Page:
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Lexis Fed. Tax J. Q. Sept. 2017 at Ch.1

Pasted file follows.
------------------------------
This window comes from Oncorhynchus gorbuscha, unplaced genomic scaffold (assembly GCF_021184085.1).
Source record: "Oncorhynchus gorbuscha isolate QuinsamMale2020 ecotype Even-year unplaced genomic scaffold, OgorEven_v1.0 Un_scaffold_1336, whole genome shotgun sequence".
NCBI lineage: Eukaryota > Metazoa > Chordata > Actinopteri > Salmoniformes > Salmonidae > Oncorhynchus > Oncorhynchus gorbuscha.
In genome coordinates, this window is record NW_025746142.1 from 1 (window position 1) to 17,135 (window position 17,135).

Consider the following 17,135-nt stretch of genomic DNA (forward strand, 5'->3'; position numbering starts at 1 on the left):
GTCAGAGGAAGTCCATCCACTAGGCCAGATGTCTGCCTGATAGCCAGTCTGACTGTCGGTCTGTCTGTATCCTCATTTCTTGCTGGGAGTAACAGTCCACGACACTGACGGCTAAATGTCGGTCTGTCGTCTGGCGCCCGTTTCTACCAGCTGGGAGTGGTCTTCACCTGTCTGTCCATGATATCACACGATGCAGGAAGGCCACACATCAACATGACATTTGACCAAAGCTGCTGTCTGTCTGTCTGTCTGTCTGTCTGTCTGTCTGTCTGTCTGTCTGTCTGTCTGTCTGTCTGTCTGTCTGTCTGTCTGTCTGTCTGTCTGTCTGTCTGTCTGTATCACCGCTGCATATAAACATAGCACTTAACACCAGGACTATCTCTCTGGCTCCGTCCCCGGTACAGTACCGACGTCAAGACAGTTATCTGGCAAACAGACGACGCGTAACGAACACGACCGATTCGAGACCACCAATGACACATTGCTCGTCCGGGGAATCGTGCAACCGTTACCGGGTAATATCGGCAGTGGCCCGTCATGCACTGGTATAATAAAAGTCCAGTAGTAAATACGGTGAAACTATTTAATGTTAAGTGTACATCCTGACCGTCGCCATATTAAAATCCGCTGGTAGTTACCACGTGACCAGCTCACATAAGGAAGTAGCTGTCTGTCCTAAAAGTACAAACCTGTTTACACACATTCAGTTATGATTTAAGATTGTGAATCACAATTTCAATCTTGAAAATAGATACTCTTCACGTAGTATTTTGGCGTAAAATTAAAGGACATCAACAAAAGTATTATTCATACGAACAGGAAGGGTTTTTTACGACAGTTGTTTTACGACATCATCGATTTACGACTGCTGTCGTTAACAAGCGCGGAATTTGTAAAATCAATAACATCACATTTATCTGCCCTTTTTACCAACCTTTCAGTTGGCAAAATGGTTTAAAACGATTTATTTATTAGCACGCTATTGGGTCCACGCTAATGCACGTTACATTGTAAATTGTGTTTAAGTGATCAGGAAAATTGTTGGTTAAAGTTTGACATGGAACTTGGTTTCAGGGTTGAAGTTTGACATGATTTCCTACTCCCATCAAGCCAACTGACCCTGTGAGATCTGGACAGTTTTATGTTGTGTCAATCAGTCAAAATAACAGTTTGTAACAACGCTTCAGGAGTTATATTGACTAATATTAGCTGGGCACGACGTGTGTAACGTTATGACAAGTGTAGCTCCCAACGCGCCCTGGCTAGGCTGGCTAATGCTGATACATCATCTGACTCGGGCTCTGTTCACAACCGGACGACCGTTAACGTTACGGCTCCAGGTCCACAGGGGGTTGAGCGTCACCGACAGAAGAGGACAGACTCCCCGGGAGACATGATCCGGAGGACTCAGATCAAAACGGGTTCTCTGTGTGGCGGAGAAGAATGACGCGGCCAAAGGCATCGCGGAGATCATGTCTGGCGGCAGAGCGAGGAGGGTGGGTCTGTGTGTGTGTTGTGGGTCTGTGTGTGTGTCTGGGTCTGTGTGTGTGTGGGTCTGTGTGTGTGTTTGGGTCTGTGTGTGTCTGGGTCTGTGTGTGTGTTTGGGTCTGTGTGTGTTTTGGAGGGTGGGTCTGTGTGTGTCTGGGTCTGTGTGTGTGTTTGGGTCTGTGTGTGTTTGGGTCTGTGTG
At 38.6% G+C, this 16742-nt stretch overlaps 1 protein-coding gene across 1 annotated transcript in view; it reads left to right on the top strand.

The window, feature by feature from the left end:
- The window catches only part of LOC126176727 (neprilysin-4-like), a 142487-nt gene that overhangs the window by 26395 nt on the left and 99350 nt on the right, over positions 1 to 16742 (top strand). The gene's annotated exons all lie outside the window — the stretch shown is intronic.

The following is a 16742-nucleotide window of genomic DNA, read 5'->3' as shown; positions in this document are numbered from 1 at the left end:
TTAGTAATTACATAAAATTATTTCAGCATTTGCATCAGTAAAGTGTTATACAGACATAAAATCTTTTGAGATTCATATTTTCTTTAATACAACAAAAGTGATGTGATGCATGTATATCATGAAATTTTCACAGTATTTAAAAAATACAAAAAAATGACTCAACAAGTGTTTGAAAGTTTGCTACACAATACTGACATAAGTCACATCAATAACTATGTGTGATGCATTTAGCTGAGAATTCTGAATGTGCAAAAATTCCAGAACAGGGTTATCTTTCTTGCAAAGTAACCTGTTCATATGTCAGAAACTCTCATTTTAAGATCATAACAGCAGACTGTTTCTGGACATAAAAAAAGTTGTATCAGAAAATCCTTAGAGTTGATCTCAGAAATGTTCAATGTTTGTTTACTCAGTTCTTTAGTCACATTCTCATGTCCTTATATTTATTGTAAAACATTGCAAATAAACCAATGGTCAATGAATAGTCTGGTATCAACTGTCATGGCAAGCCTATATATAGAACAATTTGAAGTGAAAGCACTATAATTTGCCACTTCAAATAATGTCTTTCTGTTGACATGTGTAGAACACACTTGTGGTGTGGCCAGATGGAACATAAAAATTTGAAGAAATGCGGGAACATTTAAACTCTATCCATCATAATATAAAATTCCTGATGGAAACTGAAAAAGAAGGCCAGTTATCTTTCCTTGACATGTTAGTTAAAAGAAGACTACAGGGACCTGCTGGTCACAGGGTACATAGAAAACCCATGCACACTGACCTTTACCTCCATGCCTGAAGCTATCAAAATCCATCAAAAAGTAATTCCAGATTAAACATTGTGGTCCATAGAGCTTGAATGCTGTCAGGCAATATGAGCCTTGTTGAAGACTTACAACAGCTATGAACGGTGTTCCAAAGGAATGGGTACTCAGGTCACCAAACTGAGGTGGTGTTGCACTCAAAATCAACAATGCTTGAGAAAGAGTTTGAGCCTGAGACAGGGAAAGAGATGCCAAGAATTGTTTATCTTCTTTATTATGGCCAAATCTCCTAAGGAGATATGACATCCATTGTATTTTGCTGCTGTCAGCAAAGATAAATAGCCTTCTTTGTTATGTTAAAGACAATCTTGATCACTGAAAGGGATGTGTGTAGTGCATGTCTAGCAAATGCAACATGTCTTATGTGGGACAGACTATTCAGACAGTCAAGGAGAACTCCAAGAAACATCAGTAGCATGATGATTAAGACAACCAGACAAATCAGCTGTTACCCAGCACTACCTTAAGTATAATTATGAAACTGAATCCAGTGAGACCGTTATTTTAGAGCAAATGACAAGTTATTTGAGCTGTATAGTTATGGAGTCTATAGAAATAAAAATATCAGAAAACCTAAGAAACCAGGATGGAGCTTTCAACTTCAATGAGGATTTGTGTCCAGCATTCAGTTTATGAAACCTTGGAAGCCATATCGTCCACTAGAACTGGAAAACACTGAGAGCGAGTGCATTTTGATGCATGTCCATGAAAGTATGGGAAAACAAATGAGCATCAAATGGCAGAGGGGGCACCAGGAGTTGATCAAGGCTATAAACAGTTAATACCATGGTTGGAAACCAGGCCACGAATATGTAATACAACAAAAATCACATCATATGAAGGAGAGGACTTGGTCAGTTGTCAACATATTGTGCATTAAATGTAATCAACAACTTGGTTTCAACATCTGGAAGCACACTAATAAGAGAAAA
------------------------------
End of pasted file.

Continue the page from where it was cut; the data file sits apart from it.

Looming on the horizon is the very real possibility of estate tax repeal. In the interim for those clients needing to immediately make estate planning decisions, the question becomes what planning strategies best meet client needs in the face of an uncertain estate tax. Acknowledging that the ultimate answer depends on individual circumstances and goals, some common planning strategies nevertheless emerge as better options than others to address particular client goals, especially those of married couples. These planning strategies work well now and can be adapted to work well under the most likely Congressional response to repeal. Republicans have alluded to the possibility of repeal with no change to an estate’s ability to take a stepped-up basis for property with built-in gain, of repeal with a carry-over basis for such property at death, and of imposing a Canadian-style capital gains tax at death. Analysis of each of these impending scenarios point to similar strategies as optimal in light of common client goals. This article begins by assessing the likelihood of permanent estate tax repeal and, if repeal occurs, the possible replacement tax regimes on the table. Next, in light of likely replacement tax regimes, it analyzes the estate planning options that best meet client needs regardless of which replacement regime Congress might enact. The article specifically addresses the questions of: (1) whether clients should proceed with lifetime transfers currently; (2) how best to make the marital gift; and (3) whether the married decedent’s estate should make the portability election. A continually shifting estate and gift tax landscape and the certainty of evolving family needs has encouraged state law enactment of legislation and development of techniques to respond to persistent change. These techniques also prove useful in the face of estate tax repeal.


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